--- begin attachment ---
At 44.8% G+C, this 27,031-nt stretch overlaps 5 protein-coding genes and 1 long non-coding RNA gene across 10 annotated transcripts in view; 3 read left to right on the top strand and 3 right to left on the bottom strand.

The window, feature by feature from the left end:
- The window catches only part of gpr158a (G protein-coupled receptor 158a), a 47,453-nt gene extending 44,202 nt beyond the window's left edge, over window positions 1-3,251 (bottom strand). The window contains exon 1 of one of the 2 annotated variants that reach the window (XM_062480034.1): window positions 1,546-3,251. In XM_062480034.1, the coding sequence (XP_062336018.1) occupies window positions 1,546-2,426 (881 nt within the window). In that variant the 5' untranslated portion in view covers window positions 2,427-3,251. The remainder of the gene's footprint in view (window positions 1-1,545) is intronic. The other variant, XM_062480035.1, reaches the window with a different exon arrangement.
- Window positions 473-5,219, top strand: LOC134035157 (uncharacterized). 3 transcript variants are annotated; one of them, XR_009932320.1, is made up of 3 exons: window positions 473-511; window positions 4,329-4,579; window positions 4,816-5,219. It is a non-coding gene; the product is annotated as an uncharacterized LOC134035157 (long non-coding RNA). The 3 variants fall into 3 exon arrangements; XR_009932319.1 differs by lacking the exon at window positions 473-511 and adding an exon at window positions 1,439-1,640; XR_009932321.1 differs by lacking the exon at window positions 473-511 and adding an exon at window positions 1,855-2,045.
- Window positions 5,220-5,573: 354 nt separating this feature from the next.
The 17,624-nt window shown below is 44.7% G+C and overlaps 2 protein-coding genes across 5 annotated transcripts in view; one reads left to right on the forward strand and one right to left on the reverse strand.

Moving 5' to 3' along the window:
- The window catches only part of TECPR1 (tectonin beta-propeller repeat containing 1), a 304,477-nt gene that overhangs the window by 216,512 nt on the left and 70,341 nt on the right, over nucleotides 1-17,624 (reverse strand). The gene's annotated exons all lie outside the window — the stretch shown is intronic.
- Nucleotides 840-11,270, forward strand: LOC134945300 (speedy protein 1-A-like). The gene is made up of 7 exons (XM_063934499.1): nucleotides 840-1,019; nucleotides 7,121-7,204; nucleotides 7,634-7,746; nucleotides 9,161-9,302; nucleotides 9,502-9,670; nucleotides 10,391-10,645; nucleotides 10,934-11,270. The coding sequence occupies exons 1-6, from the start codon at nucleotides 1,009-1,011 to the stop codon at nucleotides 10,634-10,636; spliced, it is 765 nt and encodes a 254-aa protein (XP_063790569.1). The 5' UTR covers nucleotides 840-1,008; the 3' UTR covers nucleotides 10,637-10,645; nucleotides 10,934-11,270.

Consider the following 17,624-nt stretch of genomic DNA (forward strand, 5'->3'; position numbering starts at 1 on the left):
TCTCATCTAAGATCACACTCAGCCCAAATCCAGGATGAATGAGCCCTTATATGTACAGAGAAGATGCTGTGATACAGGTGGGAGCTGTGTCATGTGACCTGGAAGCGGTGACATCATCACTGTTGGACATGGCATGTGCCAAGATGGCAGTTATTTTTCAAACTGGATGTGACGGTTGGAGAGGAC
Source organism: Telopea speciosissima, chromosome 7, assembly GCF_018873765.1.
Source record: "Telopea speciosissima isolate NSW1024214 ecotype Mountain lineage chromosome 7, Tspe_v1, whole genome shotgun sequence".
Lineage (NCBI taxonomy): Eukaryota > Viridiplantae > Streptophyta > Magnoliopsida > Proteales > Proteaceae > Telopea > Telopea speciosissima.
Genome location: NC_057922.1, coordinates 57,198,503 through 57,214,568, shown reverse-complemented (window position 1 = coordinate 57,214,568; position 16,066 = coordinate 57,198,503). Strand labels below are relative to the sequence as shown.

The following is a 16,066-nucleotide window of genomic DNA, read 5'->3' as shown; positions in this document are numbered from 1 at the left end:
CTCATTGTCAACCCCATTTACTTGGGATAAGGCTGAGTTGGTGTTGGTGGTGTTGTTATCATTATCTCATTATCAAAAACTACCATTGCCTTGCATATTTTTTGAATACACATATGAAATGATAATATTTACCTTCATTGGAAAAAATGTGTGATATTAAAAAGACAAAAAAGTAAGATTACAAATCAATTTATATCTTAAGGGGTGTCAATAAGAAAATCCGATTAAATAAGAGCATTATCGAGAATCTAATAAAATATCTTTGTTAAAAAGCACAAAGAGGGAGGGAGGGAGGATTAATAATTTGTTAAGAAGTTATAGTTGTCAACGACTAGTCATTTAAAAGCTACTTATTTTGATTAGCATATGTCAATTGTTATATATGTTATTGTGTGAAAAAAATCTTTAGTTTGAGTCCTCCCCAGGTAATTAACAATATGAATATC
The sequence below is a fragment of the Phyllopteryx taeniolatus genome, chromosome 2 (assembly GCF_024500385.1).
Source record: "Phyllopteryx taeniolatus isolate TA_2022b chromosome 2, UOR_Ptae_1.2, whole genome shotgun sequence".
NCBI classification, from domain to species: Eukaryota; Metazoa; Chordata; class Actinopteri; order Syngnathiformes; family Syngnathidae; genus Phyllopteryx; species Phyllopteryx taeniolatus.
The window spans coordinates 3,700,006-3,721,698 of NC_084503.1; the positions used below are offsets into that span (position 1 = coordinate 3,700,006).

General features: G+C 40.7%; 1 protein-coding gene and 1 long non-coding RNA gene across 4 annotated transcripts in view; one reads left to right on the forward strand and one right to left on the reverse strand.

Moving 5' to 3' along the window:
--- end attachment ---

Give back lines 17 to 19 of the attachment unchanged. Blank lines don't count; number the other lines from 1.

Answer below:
CTCATTGTCAACCCCATTTACTTGGGATAAGGCTGAGTTGGTGTTGGTGGTGTTGTTATCATTATCTCATTATCAAAAACTACCATTGCCTTGCATATTTTTTGAATACACATATGAAATGATAATATTTACCTTCATTGGAAAAAATGTGTGATATTAAAAAGACAAAAAAGTAAGATTACAAATCAATTTATATCTTAAGGGGTGTCAATAAGAAAATCCGATTAAATAAGAGCATTATCGAGAATCTAATAAAATATCTTTGTTAAAAAGCACAAAGAGGGAGGGAGGGAGGATTAATAATTTGTTAAGAAGTTATAGTTGTCAACGACTAGTCATTTAAAAGCTACTTATTTTGATTAGCATATGTCAATTGTTATATATGTTATTGTGTGAAAAAAATCTTTAGTTTGAGTCCTCCCCAGGTAATTAACAATATGAATATC
The sequence below is a fragment of the Phyllopteryx taeniolatus genome, chromosome 2 (assembly GCF_024500385.1).
Source record: "Phyllopteryx taeniolatus isolate TA_2022b chromosome 2, UOR_Ptae_1.2, whole genome shotgun sequence".